Archive for April 2010

Toyota Brand Still Strong

20 April 2010

toyota recallA few months ago we read headlines that Toyota Customer Loyalty Takes a Hit After Massive Recall.

Yet according to the Consumer Reports 2010 Car Brand Survey, 60 percent of current Toyota drivers said they would most likely purchase another Toyota (that’s only a drop in 10 percentage points from a December 2009 survey) and Toyota’s Overall brand perception is still the highest.

But you couldn’t tell Toyota was having any problems at a packed local New Jersey auto lot. My wife and I went looking for an 8 passenger SUV the other day and we thought since Toyota was having safety issues that this would be a good time to buy a Toyota. Apparently so did many other car shoppers.

We asked if there were any discounts – nope. We asked if there was any reduced finance charges – nope. We asked if there were any deals – nope. The reason? Toyota Brand loyalty. People were still willing to buy Toyotas despite its current problems.

What does this say about building brand strength? Even bad news, if your brand is strong enough, cannot hurt you.


Catering to the Elderly

13 April 2010

Since the purpose of this blog is to inspire our readers to start a business, I suggest that supplying clothes to the elderly is the next big thing.

With the increase in longevity, American seniors will soon be one of the largest demographic in our country. Certainly they make up a good share of the fashion market, and in response designers worldwide are now coming up with appropriate wear for the older generation.

Here are some examples:

clothes for seniors

clothes for seniors

clothes for seniors

clothes for seniors

clothes for seniors

clothes for seniors

clothes for seniors

How to Make Money Fast

9 April 2010

So this morning I received an email from Patrick Chan, the Director of Hang Seng Bank. He was contacting me because he had a 42 million dollar business proposal for me.

I know what you are thinking – shouldn’t I put “Patrick Chan Hang Seng Bank” into Google and see if this is a scam? Wouldn’t it be wise to go to Consumer Fraud Reporting and see if they know about this?

Nah, the people who report this as a scam are probably trying to keep me from the fast money I can make just by sending Mr. Chan a few thousand dollars to register me as the next of kin to some Iraqi General who left $42 million in a Hong Kong bank. My cut will be 40%. That’s what I call fast money.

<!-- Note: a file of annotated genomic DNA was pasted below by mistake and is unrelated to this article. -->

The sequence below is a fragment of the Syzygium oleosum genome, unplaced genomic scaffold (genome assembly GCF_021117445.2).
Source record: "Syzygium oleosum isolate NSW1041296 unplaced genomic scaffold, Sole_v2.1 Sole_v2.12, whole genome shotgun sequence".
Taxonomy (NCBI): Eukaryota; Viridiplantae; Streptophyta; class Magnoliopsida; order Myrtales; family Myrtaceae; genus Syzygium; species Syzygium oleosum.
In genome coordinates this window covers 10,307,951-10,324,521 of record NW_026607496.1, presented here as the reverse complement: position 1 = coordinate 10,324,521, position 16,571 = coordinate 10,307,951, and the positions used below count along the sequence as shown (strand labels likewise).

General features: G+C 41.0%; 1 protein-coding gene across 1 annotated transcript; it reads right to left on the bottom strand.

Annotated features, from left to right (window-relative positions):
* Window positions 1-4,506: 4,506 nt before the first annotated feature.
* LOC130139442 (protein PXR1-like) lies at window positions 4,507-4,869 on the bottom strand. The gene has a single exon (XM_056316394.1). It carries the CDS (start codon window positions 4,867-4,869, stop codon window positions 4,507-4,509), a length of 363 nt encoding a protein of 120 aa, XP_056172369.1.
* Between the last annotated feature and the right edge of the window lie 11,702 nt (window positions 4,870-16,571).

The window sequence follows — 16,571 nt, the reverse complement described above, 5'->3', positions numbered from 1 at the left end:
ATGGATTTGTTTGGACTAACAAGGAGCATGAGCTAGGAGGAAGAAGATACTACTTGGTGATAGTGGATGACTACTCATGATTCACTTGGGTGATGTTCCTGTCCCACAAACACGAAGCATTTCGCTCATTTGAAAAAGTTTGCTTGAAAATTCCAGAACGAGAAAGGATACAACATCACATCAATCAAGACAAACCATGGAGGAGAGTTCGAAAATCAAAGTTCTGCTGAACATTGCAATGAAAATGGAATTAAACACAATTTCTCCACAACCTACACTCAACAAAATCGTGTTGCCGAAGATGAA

I hope I’m not too late and someone else gets all that loot.

Another way to make fast money is to pay a SEO firm a few thousand dollars to help you get high google page rank or to show you how to game the system so that your website gets to the first page on Google searches.

Now I have been told that these firms are a scam, that they merely put your website into a keyword density analyzer and repackage the results as if they did some research for you. But I find that hard to believe. Why would anyone pay a few thousand dollars when they can get the same info for free? I suppose next you will be telling me that the letter from Nigerian King Abdul Rubmyass is a scam.

The only people making money on SEO Search are the SEO Search scam artists. In my next article, I will outline how you can become an SEO Firm yourself and scam other people out of money. That’s how you can make money fast.

Modern Day Telepathy

7 April 2010

telepathyWe have now reached the point where notifications of all kinds are instant. Telepathy can’t be far behind.

There are pill bottles that send an SMS to you or a relative if you forget to take your medicine on time, vending machines that SMS what products need refilling in real time, and soon bloggers will be using Pubsubhubbub (if you don’t know what that is, see video) to instantly tell Google that their blog has updated.

So if you are the publisher of time-sensitive information, Google will instantly know that you’ve just published new content. However, pushing to Google and getting Google to index you in real-time is another matter. There is already a lot of spam out there and hubbub will only exacerbate the situation. You must carefully groom your online reputation, put out stimulating, fresh, non-trivial content, and engage (by commenting) with forums, related blogs, and social media to build community trust.

Google is busy honing its anti-splog skills. I expect in less than two years that sites strictly fabricated for link-love and keyword spamming will be easily detected and blacklisted seo-wise. Start now to build quality content and trust or shortly see your blog descend into oblivion.

When Bureaucrats Ruin Businesses

6 April 2010

In the US prior to 1889, before there were cellphones, before there were payphones, if you needed to call someone or some business you went to call centers, or pay stations, manned by attendants who would collect money from you for placing a call. The first public coin telephone was shortly thereafter installed at a bank in Hartford, Connecticut.